The Mystery of Natalie Wood

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The Mystery of Natalie Wood
File:TheMysteryofNatalieWood.jpg
Written by Suzanne Finstad (novel)
Warren G. Harris (novel)
Elizabeth Egloff
Directed by Peter Bogdanovich
Starring Justine Waddell
Michael Weatherly
Matthew Settle
Colin Friels
Elizabeth Rice
and Alice Krige
Theme music composer Richard Marvin
Country of origin United States
Australia
Original language(s) English
Production
Producer(s) Richard Fischoff
Randy Sutter
Editor(s) Scott Vickrey
Cinematography John Stokes
Running time 172 minutes
Release
Original network ABC
Original release
  • March 1, 2004 (2004-03-01)

The Mystery of Natalie Wood is a two-part 2004 made-for-TV biographical film directed by Peter Bogdanovich. Partly based on the biographies Natasha: the Biography of Natalie Wood written by Suzanne Finstad and Natalie & R.J. written by Warren G. Harris, the film chronicles the life and career of actress Natalie Wood, from her early childhood in the 1940s until her untimely death in 1981.

Plot

Part 1

The film begins on November 28, 1981 on Catalina Island, California, where 43-year-old Natalie Wood (Justine Waddell) falls off her yacht, Splendour, and drowns. Flashing back to 1943, five-year-old, then named Natasha (Grace Fulton), grows up in a violent household in Santa Rosa, California. Her overbearing mother, Maria Gurdin (Alice Krige), is obsessed with making her daughter a film star. When a film is shooting in town, Maria arranges a role for Natasha. She kills a butterfly in order to get Natasha to cry on cue. Her performance impresses the director, Irving Pichel (John Noble), and a year later she reluctantly moves to Hollywood to start her career. Her mother dictates every career move, and gives her a new name: Natalie Wood. In 1946, Natalie is working on three films at a time, and is not allowed to enjoy spare time with her friends. Three years later, teenaged Natalie (Elizabeth Rice) is unable to prevent her neglected older sister, Olga (Leanne Simic), from leaving home. While working on the set of The Green Promise, Natalie breaks her wrist. Fearing that her daughter will lose roles if she has it treated, Maria rejects medical help. Natalie's wrist does not heal properly as a result.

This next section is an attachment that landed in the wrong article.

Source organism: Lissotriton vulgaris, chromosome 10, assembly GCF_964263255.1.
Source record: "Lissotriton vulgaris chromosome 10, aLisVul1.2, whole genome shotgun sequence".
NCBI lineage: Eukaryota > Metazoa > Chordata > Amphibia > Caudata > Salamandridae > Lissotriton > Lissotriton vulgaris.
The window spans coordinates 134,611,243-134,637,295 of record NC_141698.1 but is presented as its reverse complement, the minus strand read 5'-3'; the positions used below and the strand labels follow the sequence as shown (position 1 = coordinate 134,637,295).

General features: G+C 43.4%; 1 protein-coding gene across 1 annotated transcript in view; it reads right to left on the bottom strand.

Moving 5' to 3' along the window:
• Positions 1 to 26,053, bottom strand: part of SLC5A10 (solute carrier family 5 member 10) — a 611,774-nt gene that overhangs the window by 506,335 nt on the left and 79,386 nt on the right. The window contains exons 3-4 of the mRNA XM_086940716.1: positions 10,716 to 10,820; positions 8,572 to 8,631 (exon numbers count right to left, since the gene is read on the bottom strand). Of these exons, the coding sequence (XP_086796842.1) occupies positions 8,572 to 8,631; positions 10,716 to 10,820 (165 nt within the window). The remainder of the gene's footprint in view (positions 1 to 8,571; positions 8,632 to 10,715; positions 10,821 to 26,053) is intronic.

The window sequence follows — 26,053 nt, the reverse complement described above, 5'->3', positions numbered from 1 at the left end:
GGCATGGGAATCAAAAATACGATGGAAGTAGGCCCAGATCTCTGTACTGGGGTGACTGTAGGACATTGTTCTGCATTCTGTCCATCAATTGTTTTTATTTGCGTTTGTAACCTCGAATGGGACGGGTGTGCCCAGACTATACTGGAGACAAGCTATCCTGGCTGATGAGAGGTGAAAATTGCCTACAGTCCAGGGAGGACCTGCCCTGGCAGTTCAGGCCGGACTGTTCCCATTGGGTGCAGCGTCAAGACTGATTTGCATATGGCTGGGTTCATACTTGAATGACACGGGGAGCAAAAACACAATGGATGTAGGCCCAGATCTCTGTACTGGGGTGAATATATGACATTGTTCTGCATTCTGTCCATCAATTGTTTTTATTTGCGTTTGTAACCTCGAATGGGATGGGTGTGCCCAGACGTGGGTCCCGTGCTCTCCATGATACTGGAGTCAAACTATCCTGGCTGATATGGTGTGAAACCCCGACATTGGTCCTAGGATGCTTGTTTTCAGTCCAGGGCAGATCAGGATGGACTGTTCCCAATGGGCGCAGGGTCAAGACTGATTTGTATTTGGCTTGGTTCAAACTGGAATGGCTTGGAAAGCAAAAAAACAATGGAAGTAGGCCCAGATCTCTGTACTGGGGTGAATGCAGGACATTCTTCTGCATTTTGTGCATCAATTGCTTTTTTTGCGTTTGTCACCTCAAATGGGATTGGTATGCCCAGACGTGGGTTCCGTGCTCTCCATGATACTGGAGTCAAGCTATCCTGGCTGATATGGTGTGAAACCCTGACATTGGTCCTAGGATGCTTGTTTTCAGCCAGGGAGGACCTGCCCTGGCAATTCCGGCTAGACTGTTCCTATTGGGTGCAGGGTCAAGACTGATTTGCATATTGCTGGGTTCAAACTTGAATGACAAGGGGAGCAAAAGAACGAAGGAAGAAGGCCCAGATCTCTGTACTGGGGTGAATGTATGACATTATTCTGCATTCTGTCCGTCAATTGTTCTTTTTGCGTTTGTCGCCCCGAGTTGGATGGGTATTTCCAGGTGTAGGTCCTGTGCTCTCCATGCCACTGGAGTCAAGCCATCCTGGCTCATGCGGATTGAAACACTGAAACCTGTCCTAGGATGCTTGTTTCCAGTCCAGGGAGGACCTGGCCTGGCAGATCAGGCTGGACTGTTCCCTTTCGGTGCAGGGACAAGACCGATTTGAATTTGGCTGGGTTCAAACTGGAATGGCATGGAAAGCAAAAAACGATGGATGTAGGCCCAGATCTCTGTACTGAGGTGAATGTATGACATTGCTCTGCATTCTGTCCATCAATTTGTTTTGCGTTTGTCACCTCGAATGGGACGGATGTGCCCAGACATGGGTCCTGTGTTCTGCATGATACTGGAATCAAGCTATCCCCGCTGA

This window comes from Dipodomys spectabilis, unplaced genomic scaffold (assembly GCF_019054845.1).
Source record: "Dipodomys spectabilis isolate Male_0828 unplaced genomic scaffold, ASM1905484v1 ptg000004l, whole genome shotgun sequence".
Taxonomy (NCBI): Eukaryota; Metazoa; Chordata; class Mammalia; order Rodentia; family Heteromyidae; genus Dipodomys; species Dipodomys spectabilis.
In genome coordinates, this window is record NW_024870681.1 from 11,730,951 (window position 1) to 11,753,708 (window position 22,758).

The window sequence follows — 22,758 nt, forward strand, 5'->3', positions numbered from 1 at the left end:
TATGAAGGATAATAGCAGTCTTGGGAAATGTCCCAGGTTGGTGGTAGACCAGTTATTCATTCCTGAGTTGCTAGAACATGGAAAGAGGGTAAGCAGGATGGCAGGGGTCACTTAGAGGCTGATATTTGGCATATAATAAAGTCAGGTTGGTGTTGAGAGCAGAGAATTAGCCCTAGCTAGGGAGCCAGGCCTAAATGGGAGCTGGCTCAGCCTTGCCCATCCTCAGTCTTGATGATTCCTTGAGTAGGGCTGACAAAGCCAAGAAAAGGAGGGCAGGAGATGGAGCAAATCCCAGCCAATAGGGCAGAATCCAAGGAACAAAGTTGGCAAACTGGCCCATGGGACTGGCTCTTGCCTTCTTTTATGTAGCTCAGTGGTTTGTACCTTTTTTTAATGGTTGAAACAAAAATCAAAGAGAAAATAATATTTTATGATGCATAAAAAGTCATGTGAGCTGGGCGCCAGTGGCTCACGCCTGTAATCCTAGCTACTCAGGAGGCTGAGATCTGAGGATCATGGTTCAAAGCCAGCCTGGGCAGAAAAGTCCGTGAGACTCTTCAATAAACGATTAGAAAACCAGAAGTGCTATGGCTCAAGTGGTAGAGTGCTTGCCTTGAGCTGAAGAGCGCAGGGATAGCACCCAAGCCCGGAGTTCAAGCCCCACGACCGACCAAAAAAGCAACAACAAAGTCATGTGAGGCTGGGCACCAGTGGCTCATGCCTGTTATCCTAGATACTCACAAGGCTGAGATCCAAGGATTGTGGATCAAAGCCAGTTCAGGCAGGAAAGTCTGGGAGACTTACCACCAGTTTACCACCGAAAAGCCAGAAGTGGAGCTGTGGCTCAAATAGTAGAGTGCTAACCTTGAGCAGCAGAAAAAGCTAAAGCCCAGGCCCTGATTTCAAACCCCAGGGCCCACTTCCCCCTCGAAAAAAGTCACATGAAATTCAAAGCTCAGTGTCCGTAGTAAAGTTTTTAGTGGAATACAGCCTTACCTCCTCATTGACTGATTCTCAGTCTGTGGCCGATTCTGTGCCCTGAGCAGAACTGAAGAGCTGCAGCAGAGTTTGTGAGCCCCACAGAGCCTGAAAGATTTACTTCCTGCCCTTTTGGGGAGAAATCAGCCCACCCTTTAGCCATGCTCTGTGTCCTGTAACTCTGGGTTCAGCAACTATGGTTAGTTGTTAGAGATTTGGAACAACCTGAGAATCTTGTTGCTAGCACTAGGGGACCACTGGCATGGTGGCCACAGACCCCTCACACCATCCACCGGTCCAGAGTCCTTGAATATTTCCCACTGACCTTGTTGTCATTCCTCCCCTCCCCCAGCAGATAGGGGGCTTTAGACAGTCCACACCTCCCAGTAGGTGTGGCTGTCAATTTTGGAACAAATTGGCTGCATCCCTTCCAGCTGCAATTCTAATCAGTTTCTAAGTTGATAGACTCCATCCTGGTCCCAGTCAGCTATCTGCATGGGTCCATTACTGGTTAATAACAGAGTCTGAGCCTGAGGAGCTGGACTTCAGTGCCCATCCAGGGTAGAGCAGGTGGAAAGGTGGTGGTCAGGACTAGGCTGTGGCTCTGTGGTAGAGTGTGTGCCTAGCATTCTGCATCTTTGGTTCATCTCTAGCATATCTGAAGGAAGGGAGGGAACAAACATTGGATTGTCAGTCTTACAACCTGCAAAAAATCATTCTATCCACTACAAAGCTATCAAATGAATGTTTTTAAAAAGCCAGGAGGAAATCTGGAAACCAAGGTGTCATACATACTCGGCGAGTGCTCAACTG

While in high school, 15-year-old Natalie falls in love with classmate Jimmy Williams (Jason Smith), and starts to rebel against her mother. Afraid that Natalie will get pregnant, Maria manipulates Natalie into breaking up with Jimmy. Jimmy shoots himself in an unsuccessful suicide attempt. Heartbroken, Natalie severs all ties with her mother. By the mid-1950s, she (Waddell) and her friend Margaret O'Brien (Sophie Mentis) decide that Natalie should play the female lead in Rebel Without a Cause opposite James Dean (Nick Carpenter). In order to get the role, she allows herself to be seduced by director Nicholas Ray (Robert Taylor). Ray does not cast her initially, but her involvement in a car accident caused by Dennis Hopper (Jarrod Dean), changes his mind. Simultaneously, she auditions for director Roy Tremaine (Andy Rodoreda) to please her mother; he rapes her. Fearful for her career, she does not report the crime. She focuses on Rebel, which is a great success. Natalie achieves stardom and becomes romantically involved with many Hollywood men. Worried about her many boyfriends, Maria arranges a date with Robert Wagner (Michael Weatherly), an actor whom Natalie has adored since she was a child.